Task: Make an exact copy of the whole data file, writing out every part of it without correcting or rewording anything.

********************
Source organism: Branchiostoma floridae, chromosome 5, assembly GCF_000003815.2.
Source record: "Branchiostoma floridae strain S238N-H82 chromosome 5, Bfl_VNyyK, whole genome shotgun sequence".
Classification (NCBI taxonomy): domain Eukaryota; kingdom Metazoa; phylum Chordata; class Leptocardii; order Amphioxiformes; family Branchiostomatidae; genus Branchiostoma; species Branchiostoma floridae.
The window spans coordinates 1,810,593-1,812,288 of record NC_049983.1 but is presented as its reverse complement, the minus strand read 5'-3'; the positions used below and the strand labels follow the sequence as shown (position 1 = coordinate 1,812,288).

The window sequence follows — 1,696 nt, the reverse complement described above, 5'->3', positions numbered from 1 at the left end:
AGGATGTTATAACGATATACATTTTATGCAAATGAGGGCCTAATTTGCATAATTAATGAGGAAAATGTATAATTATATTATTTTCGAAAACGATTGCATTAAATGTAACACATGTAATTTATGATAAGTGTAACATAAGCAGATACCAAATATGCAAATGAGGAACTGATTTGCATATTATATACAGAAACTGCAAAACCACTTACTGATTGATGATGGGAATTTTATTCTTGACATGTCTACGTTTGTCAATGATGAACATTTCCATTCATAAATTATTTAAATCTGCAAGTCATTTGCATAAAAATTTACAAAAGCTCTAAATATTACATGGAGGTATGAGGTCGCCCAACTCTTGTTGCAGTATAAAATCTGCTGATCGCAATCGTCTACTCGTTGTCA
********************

Source organism: Branchiostoma floridae, chromosome 5, assembly GCF_000003815.2.
Source record: "Branchiostoma floridae strain S238N-H82 chromosome 5, Bfl_VNyyK, whole genome shotgun sequence".
Classification (NCBI taxonomy): domain Eukaryota; kingdom Metazoa; phylum Chordata; class Leptocardii; order Amphioxiformes; family Branchiostomatidae; genus Branchiostoma; species Branchiostoma floridae.
The window spans coordinates 1,810,593-1,812,288 of record NC_049983.1 but is presented as its reverse complement, the minus strand read 5'-3'; the positions used below and the strand labels follow the sequence as shown (position 1 = coordinate 1,812,288).

The window sequence follows — 1,696 nt, the reverse complement described above, 5'->3', positions numbered from 1 at the left end:
AGGATGTTATAACGATATACATTTTATGCAAATGAGGGCCTAATTTGCATAATTAATGAGGAAAATGTATAATTATATTATTTTCGAAAACGATTGCATTAAATGTAACACATGTAATTTATGATAAGTGTAACATAAGCAGATACCAAATATGCAAATGAGGAACTGATTTGCATATTATATACAGAAACTGCAAAACCACTTACTGATTGATGATGGGAATTTTATTCTTGACATGTCTACGTTTGTCAATGATGAACATTTCCATTCATAAATTATTTAAATCTGCAAGTCATTTGCATAAAAATTTACAAAAGCTCTAAATATTACATGGAGGTATGAGGTCGCCCAACTCTTGTTGCAGTATAAAATCTGCTGATCGCAATCGTCTACTCGTTGTCA